BY AL SHAMS / AJT CONTRIBUTOR //  

regret1Like many Jewish people in Atlanta, I have been a synagogue member for many years, but did not attend services on a regular basis until the last 10 years.

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My mom passed away 10 years ago, and I wanted to honor her life by saying Kaddish as often as possible. During these last 10 years, I believe my insight into and understanding of Judaism has grown dramatically.

I now believe, that by not attending services regularly, in the prior 10 years, I have been cheating myself.

Maybe you have also been cheating yourself. Like many, I felt that I did not have the time. There were more important matters. But I have come to learn that a break from our daily routine enhances the soul, enriches the spirit and improves our relationships.

In a sense, you create more life by redirecting your thoughts and energy to a spiritual level. I have come to learn that by living your life in accordance with Jewish values and principles, you are more likely to grow into a stronger, happier, more empowered, more successful person in many aspects of life – including family, friends, community, and commerce.

You will become an individual with a more meaningful life, better able to deal with the tough times we all encounter (think of Joseph sitting in prison all those years, yet he continued to have faith in G-d even when his faith in people had been shattered).

As a result of attending services regularly, I have come to believe that the Torah, the Great Books and Judaism provide guidance in these three major ways:

1. Who and What You Are

We are each a miracle created by G-d in his image, imbued with a soul, a spirit, and a connection to our Heavenly Father. On another level, we are destined to work and toil in a physical, unforgiving material world that man has largely created.

2.  Who is G-d

Our creator, Creator of the world, Our Heavenly Father, Our Rock, Our Redeemer, Our Provider, Our Hope when all hope seems to be lost.  Our Constant Companion, quick to forgive, always loving us. We pray each day to Thank G-d for all he has provided – we take too much for granted and need to be reminded daily how lucky and fortunate we are.

You put a seed in the ground and a tree grows. You arise each day, but do not appreciate the thousands of things that can malfunction in your body. You are injured and you heal. The earth revolves around the sun in a predictable manner.  If it were to vary by a few degrees all life on earth would cease. G-d protects and provides for us in so many ways – to numerous to count.  

3.  Guidelines on Living an Empowered Harmonious Life

The two prior points were easy; you only had to deal with G-d. He is loving, understanding and forgiving; man in too many cases is not.

The greatest challenge we all face is dealing with others in an imperfect self-centered material world. Humans have lived in organized societies for eons and it has been largely beneficial. But all good things have some disadvantages; in this case, some people can be unpleasant, difficult and dangerous. Judaism offers guidance for dealing with such people in a man-made world. Some examples include:

  • Don’t steal from others; chances are good they get upset and steal from you or worse.
  • Don’t tell falsehoods about others, they might seek revenge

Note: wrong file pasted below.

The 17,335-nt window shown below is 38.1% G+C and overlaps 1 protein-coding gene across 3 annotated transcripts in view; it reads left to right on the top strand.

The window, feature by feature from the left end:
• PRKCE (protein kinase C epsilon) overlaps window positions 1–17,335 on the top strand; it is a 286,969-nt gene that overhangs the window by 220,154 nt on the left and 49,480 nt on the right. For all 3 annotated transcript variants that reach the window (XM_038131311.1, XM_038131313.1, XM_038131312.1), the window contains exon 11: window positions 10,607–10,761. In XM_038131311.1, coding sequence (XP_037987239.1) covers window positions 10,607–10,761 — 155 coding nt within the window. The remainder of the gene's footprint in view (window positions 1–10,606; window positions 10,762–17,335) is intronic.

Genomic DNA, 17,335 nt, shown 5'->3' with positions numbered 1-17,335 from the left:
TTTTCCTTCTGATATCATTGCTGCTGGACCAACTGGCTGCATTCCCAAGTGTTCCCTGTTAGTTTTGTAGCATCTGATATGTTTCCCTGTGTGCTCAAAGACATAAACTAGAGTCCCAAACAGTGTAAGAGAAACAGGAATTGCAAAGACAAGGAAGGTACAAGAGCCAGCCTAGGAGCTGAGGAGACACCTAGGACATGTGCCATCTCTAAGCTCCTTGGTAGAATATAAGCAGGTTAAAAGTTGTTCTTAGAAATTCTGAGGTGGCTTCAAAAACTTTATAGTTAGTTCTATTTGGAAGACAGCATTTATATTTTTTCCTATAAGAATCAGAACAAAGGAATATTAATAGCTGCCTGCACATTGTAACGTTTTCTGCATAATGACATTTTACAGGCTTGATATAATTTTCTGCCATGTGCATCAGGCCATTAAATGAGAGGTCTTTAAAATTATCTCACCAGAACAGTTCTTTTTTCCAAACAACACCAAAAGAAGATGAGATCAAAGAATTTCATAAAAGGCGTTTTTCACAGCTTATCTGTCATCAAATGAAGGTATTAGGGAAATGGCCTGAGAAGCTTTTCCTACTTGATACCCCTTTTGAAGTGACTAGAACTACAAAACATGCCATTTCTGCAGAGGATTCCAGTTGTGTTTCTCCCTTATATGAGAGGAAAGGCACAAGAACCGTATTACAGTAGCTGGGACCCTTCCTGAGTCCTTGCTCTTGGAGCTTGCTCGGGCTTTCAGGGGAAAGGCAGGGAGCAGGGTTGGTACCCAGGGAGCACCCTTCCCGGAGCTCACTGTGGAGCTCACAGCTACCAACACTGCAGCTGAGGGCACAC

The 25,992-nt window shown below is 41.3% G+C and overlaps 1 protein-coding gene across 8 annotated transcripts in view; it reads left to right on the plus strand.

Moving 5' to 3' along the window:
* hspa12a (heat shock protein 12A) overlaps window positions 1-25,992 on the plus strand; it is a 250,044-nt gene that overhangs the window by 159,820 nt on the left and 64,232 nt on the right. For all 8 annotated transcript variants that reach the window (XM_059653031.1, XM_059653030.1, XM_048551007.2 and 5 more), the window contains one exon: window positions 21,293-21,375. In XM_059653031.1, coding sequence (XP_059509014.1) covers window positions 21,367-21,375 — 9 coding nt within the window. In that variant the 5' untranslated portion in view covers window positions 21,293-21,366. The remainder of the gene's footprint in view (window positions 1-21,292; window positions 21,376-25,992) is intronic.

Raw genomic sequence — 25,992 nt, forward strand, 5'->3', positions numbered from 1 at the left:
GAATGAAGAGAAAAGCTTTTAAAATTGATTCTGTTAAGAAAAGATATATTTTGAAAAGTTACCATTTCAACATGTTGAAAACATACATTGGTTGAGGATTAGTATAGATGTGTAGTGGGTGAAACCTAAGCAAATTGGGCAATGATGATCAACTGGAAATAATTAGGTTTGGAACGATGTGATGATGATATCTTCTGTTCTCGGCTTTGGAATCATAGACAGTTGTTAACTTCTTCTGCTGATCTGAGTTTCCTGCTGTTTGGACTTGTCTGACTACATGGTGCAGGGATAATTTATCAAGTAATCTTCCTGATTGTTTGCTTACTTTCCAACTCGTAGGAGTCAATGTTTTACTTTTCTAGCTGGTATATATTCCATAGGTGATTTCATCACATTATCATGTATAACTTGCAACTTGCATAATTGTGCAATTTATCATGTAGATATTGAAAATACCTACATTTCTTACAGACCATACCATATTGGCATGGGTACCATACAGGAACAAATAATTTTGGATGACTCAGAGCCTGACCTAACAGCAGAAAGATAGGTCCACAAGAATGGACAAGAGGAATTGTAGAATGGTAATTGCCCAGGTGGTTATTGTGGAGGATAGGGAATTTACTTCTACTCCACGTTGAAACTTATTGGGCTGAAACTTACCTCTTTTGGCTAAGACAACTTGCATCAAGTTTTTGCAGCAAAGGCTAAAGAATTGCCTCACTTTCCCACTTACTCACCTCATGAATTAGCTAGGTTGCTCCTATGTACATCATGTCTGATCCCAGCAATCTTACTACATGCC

• Be slow to anger if someone commits an offence against you
  • Be slow to assume ill of others, often times we rush to judgment without all the facts.
  • Do not hold resentment against others, it diverts your energy and makes you less effective

I believe that the guidelines in the Torah, Ten Commandments and the Great Books serve to enhance, enrich, empower our lives and moderate the pain of tough times.

We are empowered with attitudes, principals and skills that allow us to travel through life with more joy, more success, more friendships and less hate.

Aside from these macro insights, other benefits I have gained by attending services regularly.

I know the service much better and my Hebrew has really improved, I feel a part of a larger community and a part of B’nai Torah, I have met some wonderful people and shared important moments in their lives.

I have seen some beautiful children grow and become wonderful adults, including my own two daughters. I saw some wonderful people pass from this world to the next with grace, humility, understanding and love.

In addition to trying to get “the big things right,” I believe we can each add, on a daily basis, a sweet touch to the lives of others, a few of my favorite ways are:

  • A kind word of praise and a “thank you” for being a friend
  • When you are in a position of authority, bend the rules a bit for someone else who is trying to advance through life
  • Don’t forget that others gave you a break, so pass it on to some one else – maybe a young person.
  • Don’t be bound by rules – be ruled by hope, compassion and friendship.
  • Allow the driver, handling a big rig a little time and room to make the turn.
  • Let another driver into the flow of traffic and wave a thank you for the guy who allows you into traffic
  • Replace road rage with Road Love

When I was a young pup starting my professional career I worked with a much older CPA; he often said, “Everyday is a holiday and every meal a banquet.”

What a wonderful way to see life. I hope these thoughts are of some value, especially to our young readers, I welcome any comments.  

Al Shams is a Sandy Springs resident member of B’nai Torah a former CPA and an investment professional with more than 36 years experience.

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